It’s the middle of winter in upstate New York and José and Mary Suero are in a garage with no heat, rebuilding a salvaged Honda S2000. Their hands would throb as they hammered an axle to get the car track worthy.
There’s nowhere else José and Mary would rather be than working on the car, or at the track with the NASA Northeast region.
“Mary told me a story about them first meeting and José said something to her like, ‘This is my girlfriend right here,’ pointing to his car,” said friend and NASA racer Joe Kush. “Mary pulled her hair back and said, ‘Well, let’s go. Teach me how to work on her’ and that’s pretty much how their relationship started.”
José and Mary are regulars at the track with José racing in Honda Challenge 1. Prior to moving into the Honda Challenge ranks, José did some autocross before starting in HPDE and Time Trials with NASA. José started racing when he was 11 years old in the Dominican Republic before his mom told him he needed to find a new sport.
“My mom wasn’t too happy about it at the moment,” said José, 32. “Then we had to immigrate (to the United States) and when we got here, I wanted to get back into racing as long as I remember.”
When José got his first opportunity to race again, he enrolled in an autocross event and laughs about that experience. “At the time we had basically all-weather tires on the car because I didn’t know anything about tires and autocross,” José said. “Before we got home, we were already buying tires for the next autocross.”
It was the next autocross that José mistakenly registered for a NASA event, and he’s been with the group ever since. While running autocross, José wanted to race, but didn’t have the budget for it. To make it happen, Mary and José had to basically build the car themselves.
They found a salvaged car that needed an engine, but the couple had little practical experience working on a car. Jose’s day job is basically an electrician at a hospital, so he had some mechanical knowledge. To build the car, he bought the Honda manual and the process took about two months before the Honda was ready.
The car needed a cage before it could go on track, and budgets being what they are, José had to get creative and had a half cage built. The cage was the only project the married couple didn’t do themselves.
“It definitely was tough building it, but it’s so worth it seeing him and the car on track,” Mary said. “I looked at him and I said, ‘Let’s get some track records.’ He was able to get, I believe three to four track records, on four different tracks, so it’s satisfying to see some accomplishment and that’s just momentum for him to carry him into this season.”
To get the car ready for Honda Challenge last year, José went through the car methodically to remove weight. They moved the battery to eliminate wires and pulled more than 50 pounds from the doors by removing the quarter panels and glass. Removing a single wire harness shaved 14 pounds, José said. The factory weight on the car is 2,850 pounds and the last time José checked, his racecar weighed a svelte 2,450 pounds with the cage.
Some racers go with carbon-fiber fenders to lighten up the car, but Jose doesn’t plan to go that route because of cost. “I like metal, if you have a problem at the track, you can just pull it off,” José said.
With the car dialed in, Jose’s philosophy is that any changes they make to the car have to make it faster. “I’m really competitive, so I believe if you are doing something, you have to do it to be the best of yourself and not halfway,” he said. “I apply that to my car.”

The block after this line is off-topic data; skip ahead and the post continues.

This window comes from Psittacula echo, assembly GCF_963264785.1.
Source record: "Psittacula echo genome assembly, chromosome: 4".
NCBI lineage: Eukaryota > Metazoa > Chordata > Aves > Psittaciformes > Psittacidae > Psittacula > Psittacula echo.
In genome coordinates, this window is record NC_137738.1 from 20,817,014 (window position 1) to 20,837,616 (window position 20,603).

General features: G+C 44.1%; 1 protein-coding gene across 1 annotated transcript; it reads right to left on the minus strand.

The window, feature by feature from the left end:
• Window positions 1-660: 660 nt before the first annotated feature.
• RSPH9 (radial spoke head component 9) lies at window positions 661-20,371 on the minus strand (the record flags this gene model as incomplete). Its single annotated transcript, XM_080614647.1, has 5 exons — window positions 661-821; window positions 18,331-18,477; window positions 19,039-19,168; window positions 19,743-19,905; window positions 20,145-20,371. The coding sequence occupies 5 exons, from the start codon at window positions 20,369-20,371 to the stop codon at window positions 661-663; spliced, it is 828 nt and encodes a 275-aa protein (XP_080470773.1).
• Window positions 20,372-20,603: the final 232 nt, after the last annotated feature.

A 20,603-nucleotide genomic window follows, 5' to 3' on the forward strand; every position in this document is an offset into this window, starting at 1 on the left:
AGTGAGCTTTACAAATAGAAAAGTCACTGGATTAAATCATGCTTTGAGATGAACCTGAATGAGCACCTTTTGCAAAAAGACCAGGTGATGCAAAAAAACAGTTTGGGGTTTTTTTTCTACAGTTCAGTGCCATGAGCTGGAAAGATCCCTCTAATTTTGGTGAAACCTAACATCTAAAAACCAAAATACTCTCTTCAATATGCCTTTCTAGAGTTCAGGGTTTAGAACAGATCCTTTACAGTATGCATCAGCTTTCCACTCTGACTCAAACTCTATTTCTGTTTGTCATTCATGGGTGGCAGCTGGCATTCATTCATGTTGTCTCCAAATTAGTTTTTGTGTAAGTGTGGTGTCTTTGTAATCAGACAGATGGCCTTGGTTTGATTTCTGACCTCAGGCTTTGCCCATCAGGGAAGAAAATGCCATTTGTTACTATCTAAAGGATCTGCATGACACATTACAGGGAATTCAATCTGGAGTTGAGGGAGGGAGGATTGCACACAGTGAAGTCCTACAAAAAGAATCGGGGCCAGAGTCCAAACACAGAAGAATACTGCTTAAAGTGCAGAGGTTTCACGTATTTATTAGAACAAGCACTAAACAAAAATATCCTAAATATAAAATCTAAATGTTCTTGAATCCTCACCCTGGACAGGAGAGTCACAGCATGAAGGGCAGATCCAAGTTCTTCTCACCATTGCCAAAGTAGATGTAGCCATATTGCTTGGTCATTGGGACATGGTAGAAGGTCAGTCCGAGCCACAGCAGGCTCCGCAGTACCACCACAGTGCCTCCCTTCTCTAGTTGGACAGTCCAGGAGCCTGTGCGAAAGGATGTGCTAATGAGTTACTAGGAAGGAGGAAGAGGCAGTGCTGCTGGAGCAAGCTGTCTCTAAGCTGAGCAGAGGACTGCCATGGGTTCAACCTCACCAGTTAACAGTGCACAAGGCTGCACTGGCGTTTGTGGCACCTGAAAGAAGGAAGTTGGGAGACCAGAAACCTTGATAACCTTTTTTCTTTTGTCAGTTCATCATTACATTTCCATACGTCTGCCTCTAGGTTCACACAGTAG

After each race, he checks the brakes and pads, calipers and will do an oil change. “I put a lot of miles on a weekend and I basically check for anything that’s loose,” he said. “I check the bolts for my alignment, make sure everything is tight and that’s it, back to the trailer.”
On the track, José is fast and ran every race in 2018 in the Northeast Region to win the Honda Challenge 1 class. He plans to compete in the National Championships at Mid-Ohio Sports Car Course in Lexington, Ohio, to see how he stacks up against other Honda Challenge drivers across the United States.
Although Kush competes in a different class than José, they drive the same car model.
“He passed me on the front straight like I was standing still, and I was just blown away,” Kush said. “I mean, he’s not forced-induction, he’s driving the exact same chassis as me. He’s got a well-put-together car.”
Jose describes his driving style as a cross between aggressive and opportunistic.
“If I see an opening and I can go for it, I will go, no matter what,” José said. “(That) may be aggressive, as some people will call it, but I don’t see it as aggressive, because that’s the whole purpose of racing.”
At the track Mary actively manages the car and because they are racing on a budget, the team tries to maximize parts and tires. He tries to get more than 40 heat cycles from a set of tires and saves the new ones for the race. The Toyo bucks he’s earned helps keep costs down.
Mary is often asked if she likes being at the track and often answers with a resounding yes. She wouldn’t have sacrificed long days in the cold garage near their home in White Plains, N.Y., if she wasn’t passionate about racing.
“I love watching him,” Mary said. “I’m in full support of his dream and this is what he loves to do.”
|Hometown:||White Plains, N.Y.|
|Racing Class:||Honda Challenge 1|
|Day Job:||Sr. maintenance mechanic|
|Favorite Food:||My wife’s mustard lamb chops|
|Favorite TV show:||Italian|
|Dream Racecar:||Mercedes C9|